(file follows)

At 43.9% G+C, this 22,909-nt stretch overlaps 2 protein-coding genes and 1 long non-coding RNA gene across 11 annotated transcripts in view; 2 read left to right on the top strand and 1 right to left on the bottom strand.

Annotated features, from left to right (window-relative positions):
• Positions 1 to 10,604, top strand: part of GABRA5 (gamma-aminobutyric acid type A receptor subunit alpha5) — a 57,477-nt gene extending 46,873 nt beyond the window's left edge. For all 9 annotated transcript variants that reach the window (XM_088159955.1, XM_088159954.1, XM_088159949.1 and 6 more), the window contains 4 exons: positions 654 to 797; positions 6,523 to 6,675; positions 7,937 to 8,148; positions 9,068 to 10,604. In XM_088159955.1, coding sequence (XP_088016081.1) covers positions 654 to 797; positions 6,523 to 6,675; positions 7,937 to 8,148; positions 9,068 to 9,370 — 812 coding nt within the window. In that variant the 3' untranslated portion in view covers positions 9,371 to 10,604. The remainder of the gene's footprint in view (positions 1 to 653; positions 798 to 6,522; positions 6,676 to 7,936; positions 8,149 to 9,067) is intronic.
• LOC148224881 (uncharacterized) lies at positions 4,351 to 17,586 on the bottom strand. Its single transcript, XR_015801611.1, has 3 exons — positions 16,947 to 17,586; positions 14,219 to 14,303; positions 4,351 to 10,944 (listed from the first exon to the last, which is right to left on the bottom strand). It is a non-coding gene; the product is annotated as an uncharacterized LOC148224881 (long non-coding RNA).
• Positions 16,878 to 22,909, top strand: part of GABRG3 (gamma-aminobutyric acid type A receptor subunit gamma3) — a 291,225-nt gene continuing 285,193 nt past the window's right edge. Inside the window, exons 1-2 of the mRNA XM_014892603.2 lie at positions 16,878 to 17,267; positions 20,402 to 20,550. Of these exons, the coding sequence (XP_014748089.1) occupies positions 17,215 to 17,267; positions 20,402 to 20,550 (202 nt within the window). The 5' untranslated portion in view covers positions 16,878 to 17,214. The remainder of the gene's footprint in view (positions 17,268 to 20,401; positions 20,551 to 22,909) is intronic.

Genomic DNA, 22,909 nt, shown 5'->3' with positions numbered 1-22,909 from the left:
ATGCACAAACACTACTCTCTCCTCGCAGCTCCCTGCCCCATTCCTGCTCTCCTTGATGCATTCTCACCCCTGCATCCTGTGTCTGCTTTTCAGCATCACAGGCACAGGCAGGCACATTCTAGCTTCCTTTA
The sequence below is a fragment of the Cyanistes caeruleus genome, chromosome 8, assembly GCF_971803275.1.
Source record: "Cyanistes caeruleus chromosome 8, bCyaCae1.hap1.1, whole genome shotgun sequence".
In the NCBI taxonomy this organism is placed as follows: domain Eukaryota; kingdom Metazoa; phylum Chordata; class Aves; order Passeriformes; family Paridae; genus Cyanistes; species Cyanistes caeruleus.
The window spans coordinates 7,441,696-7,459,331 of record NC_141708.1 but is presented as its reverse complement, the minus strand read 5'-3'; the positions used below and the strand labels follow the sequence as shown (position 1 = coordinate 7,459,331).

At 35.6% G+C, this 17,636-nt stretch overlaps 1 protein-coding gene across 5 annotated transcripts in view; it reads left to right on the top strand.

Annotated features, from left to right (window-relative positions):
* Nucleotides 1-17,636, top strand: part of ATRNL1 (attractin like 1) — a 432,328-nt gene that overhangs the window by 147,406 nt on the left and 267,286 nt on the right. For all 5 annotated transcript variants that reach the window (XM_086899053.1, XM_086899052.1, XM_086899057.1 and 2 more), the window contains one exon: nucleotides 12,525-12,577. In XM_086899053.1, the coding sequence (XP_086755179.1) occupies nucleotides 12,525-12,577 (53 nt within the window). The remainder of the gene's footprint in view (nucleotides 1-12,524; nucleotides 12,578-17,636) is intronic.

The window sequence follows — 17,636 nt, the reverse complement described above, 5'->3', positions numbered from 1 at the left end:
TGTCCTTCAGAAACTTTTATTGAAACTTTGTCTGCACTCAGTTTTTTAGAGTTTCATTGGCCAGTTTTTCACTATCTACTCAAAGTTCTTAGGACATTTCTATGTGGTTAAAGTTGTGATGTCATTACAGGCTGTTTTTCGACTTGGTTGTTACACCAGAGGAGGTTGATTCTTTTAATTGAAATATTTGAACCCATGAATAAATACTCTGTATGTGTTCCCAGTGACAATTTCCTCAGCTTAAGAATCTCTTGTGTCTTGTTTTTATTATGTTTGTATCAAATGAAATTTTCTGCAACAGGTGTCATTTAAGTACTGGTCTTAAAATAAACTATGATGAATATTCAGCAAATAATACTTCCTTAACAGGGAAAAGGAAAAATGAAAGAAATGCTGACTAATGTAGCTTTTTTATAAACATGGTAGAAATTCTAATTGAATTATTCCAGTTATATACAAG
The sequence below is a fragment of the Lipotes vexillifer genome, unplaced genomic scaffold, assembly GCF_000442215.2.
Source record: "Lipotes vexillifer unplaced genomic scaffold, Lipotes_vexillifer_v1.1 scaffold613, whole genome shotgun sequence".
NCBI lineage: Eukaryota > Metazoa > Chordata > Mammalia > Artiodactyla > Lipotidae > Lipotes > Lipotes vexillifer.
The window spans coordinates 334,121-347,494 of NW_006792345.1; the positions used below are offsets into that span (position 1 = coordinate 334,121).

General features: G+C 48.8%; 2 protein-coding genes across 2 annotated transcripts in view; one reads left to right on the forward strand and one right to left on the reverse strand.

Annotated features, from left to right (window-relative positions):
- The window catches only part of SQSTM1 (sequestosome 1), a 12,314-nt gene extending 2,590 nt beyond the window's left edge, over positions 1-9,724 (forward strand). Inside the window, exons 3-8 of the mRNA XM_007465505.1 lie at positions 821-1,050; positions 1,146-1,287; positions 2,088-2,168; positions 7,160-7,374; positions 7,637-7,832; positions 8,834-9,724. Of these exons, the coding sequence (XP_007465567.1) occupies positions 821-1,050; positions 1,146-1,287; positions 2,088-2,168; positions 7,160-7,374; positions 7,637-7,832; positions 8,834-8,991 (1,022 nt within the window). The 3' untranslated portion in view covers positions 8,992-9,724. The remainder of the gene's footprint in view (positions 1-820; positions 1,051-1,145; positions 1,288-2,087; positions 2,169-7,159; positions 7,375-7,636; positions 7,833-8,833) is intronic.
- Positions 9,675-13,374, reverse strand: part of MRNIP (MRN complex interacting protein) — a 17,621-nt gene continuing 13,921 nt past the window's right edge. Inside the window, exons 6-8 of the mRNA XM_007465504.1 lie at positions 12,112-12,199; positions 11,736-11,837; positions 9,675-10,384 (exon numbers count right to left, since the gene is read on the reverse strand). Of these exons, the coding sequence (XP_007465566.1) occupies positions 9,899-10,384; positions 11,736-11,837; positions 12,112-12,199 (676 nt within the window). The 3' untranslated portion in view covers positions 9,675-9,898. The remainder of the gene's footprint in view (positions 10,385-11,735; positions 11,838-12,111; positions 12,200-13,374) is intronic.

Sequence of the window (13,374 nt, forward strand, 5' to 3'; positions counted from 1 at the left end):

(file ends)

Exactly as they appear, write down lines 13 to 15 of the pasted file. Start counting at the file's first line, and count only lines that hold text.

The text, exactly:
Annotated features, from left to right (window-relative positions):
* Nucleotides 1-17,636, top strand: part of ATRNL1 (attractin like 1) — a 432,328-nt gene that overhangs the window by 147,406 nt on the left and 267,286 nt on the right. For all 5 annotated transcript variants that reach the window (XM_086899053.1, XM_086899052.1, XM_086899057.1 and 2 more), the window contains one exon: nucleotides 12,525-12,577. In XM_086899053.1, the coding sequence (XP_086755179.1) occupies nucleotides 12,525-12,577 (53 nt within the window). The remainder of the gene's footprint in view (nucleotides 1-12,524; nucleotides 12,578-17,636) is intronic.

The window sequence follows — 17,636 nt, the reverse complement described above, 5'->3', positions numbered from 1 at the left end: